December 1997 & January 1998

Business Valuation

Buying a Professional Practice

Professional vs. Practice Goodwill

Most individuals contemplating the purchase of a professional practice are concerned about retaining the clients of the former owner. In fact, the purchase price a buyer pays for a practice should be based on reasonable assumptions about client retention. If the seller is asking for a purchase price that exceeds the fair market value of the tangible assets of the practice, he or she is asking the buyer to purchase goodwill.

In a professional practice there are generally two types of goodwill:

Practice goodwill - The goodwill associated primarily with the entity

Professional goodwill - The goodwill associated with the individual practitioner

Practice goodwill is primarily associated with the entity and is therefore not any different than the goodwill associated with any small business. The amount of practice goodwill is determined by capitalizing projected earnings over and above a fair rate of return on the tangible assets needed to operate the business.

The practical problem for the buyer of a professional practice lies in knowing how much of the goodwill relates to practice goodwill and how much relates to the professional goodwill of the selling professional. A professional cannot typically sell or transfer his or her reputation, skills, or knowledge. This does not mean, however, that professional goodwill is not marketable. It just means it is more difficult and risky to purchase professional goodwill than practice goodwill. This additional element of risk should be reflected in a lower purchase price. There are ways to transfer professional goodwill to another well-qualified practitioner that include:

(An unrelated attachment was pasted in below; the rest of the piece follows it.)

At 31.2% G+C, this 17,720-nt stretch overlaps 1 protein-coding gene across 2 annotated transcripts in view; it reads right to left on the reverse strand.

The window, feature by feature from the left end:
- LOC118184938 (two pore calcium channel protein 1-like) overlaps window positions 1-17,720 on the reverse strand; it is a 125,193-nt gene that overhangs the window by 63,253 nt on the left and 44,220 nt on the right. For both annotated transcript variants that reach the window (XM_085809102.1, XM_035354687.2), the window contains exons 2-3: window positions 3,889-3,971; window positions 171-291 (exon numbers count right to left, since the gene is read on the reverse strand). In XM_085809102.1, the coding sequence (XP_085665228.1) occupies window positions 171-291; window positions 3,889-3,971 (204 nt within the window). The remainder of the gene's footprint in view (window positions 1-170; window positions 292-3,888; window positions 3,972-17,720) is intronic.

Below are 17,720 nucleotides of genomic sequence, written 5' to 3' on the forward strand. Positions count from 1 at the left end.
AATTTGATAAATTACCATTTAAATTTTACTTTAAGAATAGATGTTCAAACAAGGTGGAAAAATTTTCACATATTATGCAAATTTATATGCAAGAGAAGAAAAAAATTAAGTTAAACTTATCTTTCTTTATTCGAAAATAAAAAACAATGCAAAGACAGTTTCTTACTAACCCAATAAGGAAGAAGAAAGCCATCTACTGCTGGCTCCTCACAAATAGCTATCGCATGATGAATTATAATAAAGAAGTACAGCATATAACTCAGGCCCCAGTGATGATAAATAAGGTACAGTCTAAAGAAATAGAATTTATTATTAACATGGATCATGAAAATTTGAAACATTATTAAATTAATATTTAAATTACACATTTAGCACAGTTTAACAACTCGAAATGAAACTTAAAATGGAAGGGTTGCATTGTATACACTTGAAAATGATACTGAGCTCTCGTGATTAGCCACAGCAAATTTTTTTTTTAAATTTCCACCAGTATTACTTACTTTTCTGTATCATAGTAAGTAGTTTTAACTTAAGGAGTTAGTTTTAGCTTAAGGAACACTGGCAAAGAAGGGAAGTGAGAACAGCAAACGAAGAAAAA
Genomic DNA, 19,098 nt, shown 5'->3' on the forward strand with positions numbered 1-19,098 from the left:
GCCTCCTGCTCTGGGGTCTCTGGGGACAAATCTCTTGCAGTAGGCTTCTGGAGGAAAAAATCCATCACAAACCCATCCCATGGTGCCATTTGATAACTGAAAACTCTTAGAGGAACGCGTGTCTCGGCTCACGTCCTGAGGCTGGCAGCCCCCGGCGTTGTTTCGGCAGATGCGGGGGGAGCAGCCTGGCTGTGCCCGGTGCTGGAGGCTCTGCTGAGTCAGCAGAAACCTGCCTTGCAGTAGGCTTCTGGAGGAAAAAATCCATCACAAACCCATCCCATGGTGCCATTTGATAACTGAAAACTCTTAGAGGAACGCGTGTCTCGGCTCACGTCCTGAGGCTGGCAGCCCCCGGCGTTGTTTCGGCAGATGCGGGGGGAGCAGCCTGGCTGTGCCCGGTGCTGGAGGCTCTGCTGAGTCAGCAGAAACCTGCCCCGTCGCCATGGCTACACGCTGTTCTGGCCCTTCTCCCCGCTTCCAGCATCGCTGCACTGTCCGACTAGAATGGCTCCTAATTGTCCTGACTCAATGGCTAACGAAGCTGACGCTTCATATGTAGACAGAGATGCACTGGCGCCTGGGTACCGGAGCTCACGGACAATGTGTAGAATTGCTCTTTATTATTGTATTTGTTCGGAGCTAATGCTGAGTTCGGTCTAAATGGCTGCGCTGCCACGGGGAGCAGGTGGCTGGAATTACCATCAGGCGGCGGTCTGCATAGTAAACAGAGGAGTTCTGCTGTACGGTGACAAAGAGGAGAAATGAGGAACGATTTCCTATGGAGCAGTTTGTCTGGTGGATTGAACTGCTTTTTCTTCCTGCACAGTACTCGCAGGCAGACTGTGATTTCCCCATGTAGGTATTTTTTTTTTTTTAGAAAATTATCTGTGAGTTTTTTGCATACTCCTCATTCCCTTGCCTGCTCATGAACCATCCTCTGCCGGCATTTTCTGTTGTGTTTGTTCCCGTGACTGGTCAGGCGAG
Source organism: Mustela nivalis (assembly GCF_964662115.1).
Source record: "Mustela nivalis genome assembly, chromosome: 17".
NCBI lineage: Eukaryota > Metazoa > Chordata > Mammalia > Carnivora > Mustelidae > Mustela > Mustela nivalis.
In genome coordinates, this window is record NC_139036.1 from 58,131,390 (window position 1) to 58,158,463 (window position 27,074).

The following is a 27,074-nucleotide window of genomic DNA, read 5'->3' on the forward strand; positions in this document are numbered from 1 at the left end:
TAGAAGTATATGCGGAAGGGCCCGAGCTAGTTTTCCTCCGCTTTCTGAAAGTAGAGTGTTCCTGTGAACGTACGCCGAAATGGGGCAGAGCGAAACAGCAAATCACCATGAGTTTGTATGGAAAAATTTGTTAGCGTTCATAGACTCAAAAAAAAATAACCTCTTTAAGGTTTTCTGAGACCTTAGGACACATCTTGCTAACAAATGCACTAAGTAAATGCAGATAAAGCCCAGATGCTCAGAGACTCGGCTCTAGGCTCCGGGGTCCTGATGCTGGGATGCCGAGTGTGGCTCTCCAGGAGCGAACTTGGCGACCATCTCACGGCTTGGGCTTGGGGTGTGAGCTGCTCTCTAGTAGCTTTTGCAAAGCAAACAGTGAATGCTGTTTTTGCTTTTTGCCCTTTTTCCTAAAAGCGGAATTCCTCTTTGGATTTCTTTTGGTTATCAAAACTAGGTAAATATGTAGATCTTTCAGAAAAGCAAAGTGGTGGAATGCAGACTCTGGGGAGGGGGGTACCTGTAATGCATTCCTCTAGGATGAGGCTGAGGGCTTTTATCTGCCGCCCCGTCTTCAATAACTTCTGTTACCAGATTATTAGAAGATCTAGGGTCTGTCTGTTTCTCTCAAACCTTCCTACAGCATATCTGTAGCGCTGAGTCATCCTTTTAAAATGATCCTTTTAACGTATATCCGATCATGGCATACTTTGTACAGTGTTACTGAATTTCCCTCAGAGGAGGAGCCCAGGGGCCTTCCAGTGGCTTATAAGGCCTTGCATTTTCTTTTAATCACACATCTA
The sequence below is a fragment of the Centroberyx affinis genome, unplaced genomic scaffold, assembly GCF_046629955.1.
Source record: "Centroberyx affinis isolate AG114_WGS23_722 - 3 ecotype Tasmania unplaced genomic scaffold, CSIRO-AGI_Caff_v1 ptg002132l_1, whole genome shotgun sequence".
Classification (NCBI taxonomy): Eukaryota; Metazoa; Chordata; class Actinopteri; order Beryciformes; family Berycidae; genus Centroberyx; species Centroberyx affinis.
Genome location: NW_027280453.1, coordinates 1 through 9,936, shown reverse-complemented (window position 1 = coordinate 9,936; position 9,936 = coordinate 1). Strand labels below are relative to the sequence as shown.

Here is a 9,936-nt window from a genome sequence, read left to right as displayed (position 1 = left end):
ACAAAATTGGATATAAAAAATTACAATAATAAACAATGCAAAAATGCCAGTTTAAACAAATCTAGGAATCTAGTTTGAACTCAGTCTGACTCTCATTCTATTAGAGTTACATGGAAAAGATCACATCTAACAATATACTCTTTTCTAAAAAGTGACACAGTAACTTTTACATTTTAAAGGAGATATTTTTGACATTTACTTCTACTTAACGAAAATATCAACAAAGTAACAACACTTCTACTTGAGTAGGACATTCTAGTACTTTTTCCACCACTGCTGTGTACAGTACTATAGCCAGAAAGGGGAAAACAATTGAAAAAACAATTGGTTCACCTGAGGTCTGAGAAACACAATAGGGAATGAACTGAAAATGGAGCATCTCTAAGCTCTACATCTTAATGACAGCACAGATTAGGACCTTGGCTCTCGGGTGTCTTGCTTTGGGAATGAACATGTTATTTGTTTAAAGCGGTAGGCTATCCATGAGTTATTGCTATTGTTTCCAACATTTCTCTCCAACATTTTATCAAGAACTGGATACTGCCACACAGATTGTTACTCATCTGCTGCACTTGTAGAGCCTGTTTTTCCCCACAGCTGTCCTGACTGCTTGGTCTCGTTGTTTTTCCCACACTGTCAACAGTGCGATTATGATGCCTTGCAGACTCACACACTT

The success rate in transferring professional goodwill will depend upon how well the buyer and seller carry out the above tasks. It should also be noted that in certain type practices, professional goodwill is harder to transfer. If the goodwill of the seller depends upon professional or personal referral sources, it will be difficult for the seller to write a letter to his or her friends and referral sources that convinces them that the buyer should from now on get their referrals.

Establishing a fair purchase price for a professional practice should include an in-depth analysis of any professional and practice goodwill the buyer is being asked to pay for, along with customary due diligence of other financial and legal issues.


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